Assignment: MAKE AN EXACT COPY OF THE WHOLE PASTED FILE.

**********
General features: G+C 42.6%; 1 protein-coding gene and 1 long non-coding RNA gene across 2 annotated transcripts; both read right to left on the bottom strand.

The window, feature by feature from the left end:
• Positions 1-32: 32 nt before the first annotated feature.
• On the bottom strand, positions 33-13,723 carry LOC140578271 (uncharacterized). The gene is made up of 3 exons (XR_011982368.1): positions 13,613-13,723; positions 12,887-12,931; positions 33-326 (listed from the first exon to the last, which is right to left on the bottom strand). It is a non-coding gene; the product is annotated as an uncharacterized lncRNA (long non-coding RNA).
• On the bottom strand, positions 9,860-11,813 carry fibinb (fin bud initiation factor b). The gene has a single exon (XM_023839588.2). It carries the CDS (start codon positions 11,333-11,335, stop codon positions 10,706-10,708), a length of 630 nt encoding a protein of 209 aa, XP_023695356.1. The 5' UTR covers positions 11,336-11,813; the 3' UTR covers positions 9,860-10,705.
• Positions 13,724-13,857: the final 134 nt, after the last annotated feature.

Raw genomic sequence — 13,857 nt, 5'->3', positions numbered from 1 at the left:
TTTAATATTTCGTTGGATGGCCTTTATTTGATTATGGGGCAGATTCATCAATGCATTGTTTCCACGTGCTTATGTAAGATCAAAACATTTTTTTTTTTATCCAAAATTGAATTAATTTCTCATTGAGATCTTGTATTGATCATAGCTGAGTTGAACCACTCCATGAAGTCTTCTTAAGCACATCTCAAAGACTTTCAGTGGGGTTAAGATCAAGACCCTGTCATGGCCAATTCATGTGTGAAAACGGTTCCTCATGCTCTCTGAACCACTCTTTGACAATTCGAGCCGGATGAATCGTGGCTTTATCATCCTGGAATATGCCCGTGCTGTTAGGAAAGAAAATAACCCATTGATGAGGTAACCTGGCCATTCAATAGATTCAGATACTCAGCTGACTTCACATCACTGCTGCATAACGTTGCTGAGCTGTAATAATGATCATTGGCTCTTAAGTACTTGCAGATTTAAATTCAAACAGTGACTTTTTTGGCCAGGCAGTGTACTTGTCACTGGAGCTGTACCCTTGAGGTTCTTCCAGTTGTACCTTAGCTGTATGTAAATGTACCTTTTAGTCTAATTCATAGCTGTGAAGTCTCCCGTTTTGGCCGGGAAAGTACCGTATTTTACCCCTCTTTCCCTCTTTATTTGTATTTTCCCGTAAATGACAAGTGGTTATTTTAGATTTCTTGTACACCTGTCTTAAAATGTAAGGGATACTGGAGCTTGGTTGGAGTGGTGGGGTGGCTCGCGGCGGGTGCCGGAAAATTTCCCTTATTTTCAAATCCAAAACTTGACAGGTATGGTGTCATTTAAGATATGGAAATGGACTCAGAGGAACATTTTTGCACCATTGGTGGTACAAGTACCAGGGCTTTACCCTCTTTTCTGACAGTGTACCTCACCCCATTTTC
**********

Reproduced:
General features: G+C 42.6%; 1 protein-coding gene and 1 long non-coding RNA gene across 2 annotated transcripts; both read right to left on the bottom strand.

The window, feature by feature from the left end:
• Positions 1-32: 32 nt before the first annotated feature.
• On the bottom strand, positions 33-13,723 carry LOC140578271 (uncharacterized). The gene is made up of 3 exons (XR_011982368.1): positions 13,613-13,723; positions 12,887-12,931; positions 33-326 (listed from the first exon to the last, which is right to left on the bottom strand). It is a non-coding gene; the product is annotated as an uncharacterized lncRNA (long non-coding RNA).
• On the bottom strand, positions 9,860-11,813 carry fibinb (fin bud initiation factor b). The gene has a single exon (XM_023839588.2). It carries the CDS (start codon positions 11,333-11,335, stop codon positions 10,706-10,708), a length of 630 nt encoding a protein of 209 aa, XP_023695356.1. The 5' UTR covers positions 11,336-11,813; the 3' UTR covers positions 9,860-10,705.
• Positions 13,724-13,857: the final 134 nt, after the last annotated feature.

Raw genomic sequence — 13,857 nt, 5'->3', positions numbered from 1 at the left:
TTTAATATTTCGTTGGATGGCCTTTATTTGATTATGGGGCAGATTCATCAATGCATTGTTTCCACGTGCTTATGTAAGATCAAAACATTTTTTTTTTTATCCAAAATTGAATTAATTTCTCATTGAGATCTTGTATTGATCATAGCTGAGTTGAACCACTCCATGAAGTCTTCTTAAGCACATCTCAAAGACTTTCAGTGGGGTTAAGATCAAGACCCTGTCATGGCCAATTCATGTGTGAAAACGGTTCCTCATGCTCTCTGAACCACTCTTTGACAATTCGAGCCGGATGAATCGTGGCTTTATCATCCTGGAATATGCCCGTGCTGTTAGGAAAGAAAATAACCCATTGATGAGGTAACCTGGCCATTCAATAGATTCAGATACTCAGCTGACTTCACATCACTGCTGCATAACGTTGCTGAGCTGTAATAATGATCATTGGCTCTTAAGTACTTGCAGATTTAAATTCAAACAGTGACTTTTTTGGCCAGGCAGTGTACTTGTCACTGGAGCTGTACCCTTGAGGTTCTTCCAGTTGTACCTTAGCTGTATGTAAATGTACCTTTTAGTCTAATTCATAGCTGTGAAGTCTCCCGTTTTGGCCGGGAAAGTACCGTATTTTACCCCTCTTTCCCTCTTTATTTGTATTTTCCCGTAAATGACAAGTGGTTATTTTAGATTTCTTGTACACCTGTCTTAAAATGTAAGGGATACTGGAGCTTGGTTGGAGTGGTGGGGTGGCTCGCGGCGGGTGCCGGAAAATTTCCCTTATTTTCAAATCCAAAACTTGACAGGTATGGTGTCATTTAAGATATGGAAATGGACTCAGAGGAACATTTTTGCACCATTGGTGGTACAAGTACCAGGGCTTTACCCTCTTTTCTGACAGTGTACCTCACCCCATTTTC